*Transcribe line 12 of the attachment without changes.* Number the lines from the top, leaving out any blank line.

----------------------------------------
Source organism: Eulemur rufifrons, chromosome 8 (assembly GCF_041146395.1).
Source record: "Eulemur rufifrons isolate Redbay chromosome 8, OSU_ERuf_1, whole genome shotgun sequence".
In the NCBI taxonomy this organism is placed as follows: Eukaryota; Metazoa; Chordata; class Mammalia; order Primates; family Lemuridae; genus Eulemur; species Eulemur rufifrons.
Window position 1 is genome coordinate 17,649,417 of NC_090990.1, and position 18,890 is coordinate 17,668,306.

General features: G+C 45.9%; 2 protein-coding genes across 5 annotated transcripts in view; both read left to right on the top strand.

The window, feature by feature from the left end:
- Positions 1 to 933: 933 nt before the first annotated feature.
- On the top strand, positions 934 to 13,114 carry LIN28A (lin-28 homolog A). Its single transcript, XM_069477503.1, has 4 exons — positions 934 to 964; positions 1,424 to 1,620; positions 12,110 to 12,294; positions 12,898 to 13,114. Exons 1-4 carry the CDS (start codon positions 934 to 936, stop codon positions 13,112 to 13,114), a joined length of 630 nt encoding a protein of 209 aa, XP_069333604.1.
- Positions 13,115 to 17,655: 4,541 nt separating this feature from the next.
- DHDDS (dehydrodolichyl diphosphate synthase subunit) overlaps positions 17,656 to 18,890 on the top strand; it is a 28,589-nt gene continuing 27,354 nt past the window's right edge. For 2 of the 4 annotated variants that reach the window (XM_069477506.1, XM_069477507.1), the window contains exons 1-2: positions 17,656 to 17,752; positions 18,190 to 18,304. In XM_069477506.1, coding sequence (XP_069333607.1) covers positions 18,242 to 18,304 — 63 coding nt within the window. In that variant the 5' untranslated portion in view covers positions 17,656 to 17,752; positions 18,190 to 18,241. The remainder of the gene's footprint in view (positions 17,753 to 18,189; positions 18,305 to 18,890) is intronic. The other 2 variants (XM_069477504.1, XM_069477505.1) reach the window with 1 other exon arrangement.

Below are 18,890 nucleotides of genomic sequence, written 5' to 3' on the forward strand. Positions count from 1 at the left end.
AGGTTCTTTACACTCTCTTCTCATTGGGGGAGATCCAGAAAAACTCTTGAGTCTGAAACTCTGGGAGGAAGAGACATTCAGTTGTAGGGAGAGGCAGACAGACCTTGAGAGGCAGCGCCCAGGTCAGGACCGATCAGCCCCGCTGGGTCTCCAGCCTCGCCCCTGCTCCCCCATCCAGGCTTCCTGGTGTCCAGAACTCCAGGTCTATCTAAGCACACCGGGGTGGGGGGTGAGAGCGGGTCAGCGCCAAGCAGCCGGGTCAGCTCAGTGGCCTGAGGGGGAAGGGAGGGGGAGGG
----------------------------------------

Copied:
AGGTTCTTTACACTCTCTTCTCATTGGGGGAGATCCAGAAAAACTCTTGAGTCTGAAACTCTGGGAGGAAGAGACATTCAGTTGTAGGGAGAGGCAGACAGACCTTGAGAGGCAGCGCCCAGGTCAGGACCGATCAGCCCCGCTGGGTCTCCAGCCTCGCCCCTGCTCCCCCATCCAGGCTTCCTGGTGTCCAGAACTCCAGGTCTATCTAAGCACACCGGGGTGGGGGGTGAGAGCGGGTCAGCGCCAAGCAGCCGGGTCAGCTCAGTGGCCTGAGGGGGAAGGGAGGGGGAGGG